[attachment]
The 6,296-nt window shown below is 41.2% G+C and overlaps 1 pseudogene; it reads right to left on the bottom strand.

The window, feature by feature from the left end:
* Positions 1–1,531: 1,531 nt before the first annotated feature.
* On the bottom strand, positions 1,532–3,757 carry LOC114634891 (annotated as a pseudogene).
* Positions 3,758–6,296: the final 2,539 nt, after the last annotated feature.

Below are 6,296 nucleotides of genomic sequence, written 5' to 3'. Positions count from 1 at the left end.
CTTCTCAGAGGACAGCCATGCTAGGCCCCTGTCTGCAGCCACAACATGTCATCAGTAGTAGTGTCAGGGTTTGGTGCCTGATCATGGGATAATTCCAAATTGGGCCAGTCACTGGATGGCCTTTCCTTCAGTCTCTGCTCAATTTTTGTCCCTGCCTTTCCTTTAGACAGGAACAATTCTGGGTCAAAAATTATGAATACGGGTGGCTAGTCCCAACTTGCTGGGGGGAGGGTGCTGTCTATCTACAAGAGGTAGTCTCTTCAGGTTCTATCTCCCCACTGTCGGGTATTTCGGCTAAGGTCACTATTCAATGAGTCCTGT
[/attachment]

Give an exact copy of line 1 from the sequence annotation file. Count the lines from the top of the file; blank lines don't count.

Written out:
The 6,296-nt window shown below is 41.2% G+C and overlaps 1 pseudogene; it reads right to left on the bottom strand.